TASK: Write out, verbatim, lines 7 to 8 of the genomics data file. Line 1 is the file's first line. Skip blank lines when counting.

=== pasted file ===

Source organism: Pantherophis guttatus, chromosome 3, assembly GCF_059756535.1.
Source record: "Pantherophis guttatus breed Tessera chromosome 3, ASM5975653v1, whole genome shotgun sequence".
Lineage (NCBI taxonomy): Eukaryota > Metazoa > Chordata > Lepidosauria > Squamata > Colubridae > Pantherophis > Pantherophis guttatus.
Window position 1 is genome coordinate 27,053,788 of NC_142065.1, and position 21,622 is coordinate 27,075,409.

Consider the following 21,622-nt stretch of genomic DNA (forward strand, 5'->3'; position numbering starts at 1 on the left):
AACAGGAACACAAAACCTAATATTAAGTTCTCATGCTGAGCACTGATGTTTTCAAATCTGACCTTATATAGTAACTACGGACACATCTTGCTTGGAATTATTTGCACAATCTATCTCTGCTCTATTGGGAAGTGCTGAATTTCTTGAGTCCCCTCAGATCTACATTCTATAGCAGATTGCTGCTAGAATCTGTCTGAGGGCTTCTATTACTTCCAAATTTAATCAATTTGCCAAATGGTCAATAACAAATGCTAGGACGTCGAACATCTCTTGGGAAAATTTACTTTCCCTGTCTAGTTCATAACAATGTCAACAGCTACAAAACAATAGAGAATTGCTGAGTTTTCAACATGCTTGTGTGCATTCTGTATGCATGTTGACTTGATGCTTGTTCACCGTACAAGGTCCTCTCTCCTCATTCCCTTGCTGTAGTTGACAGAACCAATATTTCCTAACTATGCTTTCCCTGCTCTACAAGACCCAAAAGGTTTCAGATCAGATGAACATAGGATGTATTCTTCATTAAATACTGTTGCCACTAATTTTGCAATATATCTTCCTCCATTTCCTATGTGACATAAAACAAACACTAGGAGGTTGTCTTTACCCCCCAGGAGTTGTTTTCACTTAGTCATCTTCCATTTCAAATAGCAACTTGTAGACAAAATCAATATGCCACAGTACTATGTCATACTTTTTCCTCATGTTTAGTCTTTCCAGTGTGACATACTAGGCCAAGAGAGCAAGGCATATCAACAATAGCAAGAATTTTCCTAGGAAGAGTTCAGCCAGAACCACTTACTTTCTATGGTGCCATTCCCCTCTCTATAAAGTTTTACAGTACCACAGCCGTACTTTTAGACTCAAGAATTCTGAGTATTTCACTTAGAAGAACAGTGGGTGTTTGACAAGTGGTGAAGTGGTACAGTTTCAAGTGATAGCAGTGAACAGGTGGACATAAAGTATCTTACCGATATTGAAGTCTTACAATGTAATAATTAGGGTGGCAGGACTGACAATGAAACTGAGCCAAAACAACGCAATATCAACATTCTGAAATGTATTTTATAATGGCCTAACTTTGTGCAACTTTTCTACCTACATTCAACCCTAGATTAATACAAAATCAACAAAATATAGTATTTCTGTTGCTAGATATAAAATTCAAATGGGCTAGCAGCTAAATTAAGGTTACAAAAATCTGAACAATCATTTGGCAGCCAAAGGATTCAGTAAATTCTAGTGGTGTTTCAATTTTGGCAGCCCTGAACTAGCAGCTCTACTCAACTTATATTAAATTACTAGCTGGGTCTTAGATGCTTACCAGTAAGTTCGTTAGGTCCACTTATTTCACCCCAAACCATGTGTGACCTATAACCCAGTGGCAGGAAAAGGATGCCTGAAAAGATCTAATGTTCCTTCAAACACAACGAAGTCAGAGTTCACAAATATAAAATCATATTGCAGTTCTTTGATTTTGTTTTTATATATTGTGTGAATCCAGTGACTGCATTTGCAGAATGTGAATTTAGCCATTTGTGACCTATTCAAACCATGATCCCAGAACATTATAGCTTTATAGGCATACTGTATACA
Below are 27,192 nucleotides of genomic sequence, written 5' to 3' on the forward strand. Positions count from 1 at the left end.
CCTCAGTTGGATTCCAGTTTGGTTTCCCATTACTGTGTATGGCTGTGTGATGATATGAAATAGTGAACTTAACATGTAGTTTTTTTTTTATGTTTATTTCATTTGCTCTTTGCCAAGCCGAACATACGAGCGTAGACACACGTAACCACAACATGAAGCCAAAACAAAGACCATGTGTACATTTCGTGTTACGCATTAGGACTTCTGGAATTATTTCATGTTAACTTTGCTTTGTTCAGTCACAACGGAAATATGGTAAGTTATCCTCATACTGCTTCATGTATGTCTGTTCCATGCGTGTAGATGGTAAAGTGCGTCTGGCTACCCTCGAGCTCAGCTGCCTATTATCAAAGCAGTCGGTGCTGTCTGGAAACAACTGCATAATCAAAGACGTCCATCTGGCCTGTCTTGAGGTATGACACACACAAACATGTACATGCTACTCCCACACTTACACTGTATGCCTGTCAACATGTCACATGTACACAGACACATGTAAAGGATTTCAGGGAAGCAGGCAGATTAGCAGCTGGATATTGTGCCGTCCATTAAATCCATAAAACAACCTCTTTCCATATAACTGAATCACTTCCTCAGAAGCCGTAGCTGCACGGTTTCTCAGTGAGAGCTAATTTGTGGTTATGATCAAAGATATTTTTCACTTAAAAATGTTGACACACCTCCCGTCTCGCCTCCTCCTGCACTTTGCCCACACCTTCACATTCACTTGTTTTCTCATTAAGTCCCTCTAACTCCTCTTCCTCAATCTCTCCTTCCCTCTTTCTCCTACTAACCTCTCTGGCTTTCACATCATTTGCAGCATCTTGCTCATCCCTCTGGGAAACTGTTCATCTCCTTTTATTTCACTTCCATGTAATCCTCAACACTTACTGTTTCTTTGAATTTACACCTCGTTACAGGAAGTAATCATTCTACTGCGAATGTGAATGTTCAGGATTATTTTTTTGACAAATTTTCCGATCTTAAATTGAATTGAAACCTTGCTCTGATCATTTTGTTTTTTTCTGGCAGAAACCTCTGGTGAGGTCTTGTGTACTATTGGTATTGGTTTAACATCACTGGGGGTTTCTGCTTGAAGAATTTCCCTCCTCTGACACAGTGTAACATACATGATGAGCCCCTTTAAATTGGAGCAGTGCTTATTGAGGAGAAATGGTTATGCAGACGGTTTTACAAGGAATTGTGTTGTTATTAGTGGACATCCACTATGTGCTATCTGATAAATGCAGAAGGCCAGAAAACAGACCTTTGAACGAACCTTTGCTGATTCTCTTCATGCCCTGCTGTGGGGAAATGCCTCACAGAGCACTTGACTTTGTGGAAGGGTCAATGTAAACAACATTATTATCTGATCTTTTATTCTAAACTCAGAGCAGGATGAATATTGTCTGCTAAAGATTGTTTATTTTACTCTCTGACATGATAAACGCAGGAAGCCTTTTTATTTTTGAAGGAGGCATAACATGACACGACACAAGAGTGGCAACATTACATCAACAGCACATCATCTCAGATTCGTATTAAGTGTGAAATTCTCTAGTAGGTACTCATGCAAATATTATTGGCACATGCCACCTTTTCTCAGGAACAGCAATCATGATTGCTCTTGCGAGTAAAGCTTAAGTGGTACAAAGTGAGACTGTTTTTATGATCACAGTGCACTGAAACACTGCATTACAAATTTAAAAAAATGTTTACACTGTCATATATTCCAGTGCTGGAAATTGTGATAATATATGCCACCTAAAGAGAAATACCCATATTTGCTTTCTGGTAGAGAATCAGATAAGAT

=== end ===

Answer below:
Below are 27,192 nucleotides of genomic sequence, written 5' to 3' on the forward strand. Positions count from 1 at the left end.
CCTCAGTTGGATTCCAGTTTGGTTTCCCATTACTGTGTATGGCTGTGTGATGATATGAAATAGTGAACTTAACATGTAGTTTTTTTTTTATGTTTATTTCATTTGCTCTTTGCCAAGCCGAACATACGAGCGTAGACACACGTAACCACAACATGAAGCCAAAACAAAGACCATGTGTACATTTCGTGTTACGCATTAGGACTTCTGGAATTATTTCATGTTAACTTTGCTTTGTTCAGTCACAACGGAAATATGGTAAGTTATCCTCATACTGCTTCATGTATGTCTGTTCCATGCGTGTAGATGGTAAAGTGCGTCTGGCTACCCTCGAGCTCAGCTGCCTATTATCAAAGCAGTCGGTGCTGTCTGGAAACAACTGCATAATCAAAGACGTCCATCTGGCCTGTCTTGAGGTATGACACACACAAACATGTACATGCTACTCCCACACTTACACTGTATGCCTGTCAACATGTCACATGTACACAGACACATGTAAAGGATTTCAGGGAAGCAGGCAGATTAGCAGCTGGATATTGTGCCGTCCATTAAATCCATAAAACAACCTCTTTCCATATAACTGAATCACTTCCTCAGAAGCCGTAGCTGCACGGTTTCTCAGTGAGAGCTAATTTGTGGTTATGATCAAAGATATTTTTCACTTAAAAATGTTGACACACCTCCCGTCTCGCCTCCTCCTGCACTTTGCCCACACCTTCACATTCACTTGTTTTCTCATTAAGTCCCTCTAACTCCTCTTCCTCAATCTCTCCTTCCCTCTTTCTCCTACTAACCTCTCTGGCTTTCACATCATTTGCAGCATCTTGCTCATCCCTCTGGGAAACTGTTCATCTCCTTTTATTTCACTTCCATGTAATCCTCAACACTTACTGTTTCTTTGAATTTACACCTCGTTACAGGAAGTAATCATTCTACTGCGAATGTGAATGTTCAGGATTATTTTTTTGACAAATTTTCCGATCTTAAATTGAATTGAAACCTTGCTCTGATCATTTTGTTTTTTTCTGGCAGAAACCTCTGGTGAGGTCTTGTGTACTATTGGTATTGGTTTAACATCACTGGGGGTTTCTGCTTGAAGAATTTCCCTCCTCTGACACAGTGTAACATACATGATGAGCCCCTTTAAATTGGAGCAGTGCTTATTGAGGAGAAATGGTTATGCAGACGGTTTTACAAGGAATTGTGTTGTTATTAGTGGACATCCACTATGTGCTATCTGATAAATGCAGAAGGCCAGAAAACAGACCTTTGAACGAACCTTTGCTGATTCTCTTCATGCCCTGCTGTGGGGAAATGCCTCACAGAGCACTTGACTTTGTGGAAGGGTCAATGTAAACAACATTATTATCTGATCTTTTATTCTAAACTCAGAGCAGGATGAATATTGTCTGCTAAAGATTGTTTATTTTACTCTCTGACATGATAAACGCAGGAAGCCTTTTTATTTTTGAAGGAGGCATAACATGACACGACACAAGAGTGGCAACATTACATCAACAGCACATCATCTCAGATTCGTATTAAGTGTGAAATTCTCTAGTAGGTACTCATGCAAATATTATTGGCACATGCCACCTTTTCTCAGGAACAGCAATCATGATTGCTCTTGCGAGTAAAGCTTAAGTGGTACAAAGTGAGACTGTTTTTATGATCACAGTGCACTGAAACACTGCATTACAAATTTAAAAAAATGTTTACACTGTCATATATTCCAGTGCTGGAAATTGTGATAATATATGCCACCTAAAGAGAAATACCCATATTTGCTTTCTGGTAGAGAATCAGATAAGAT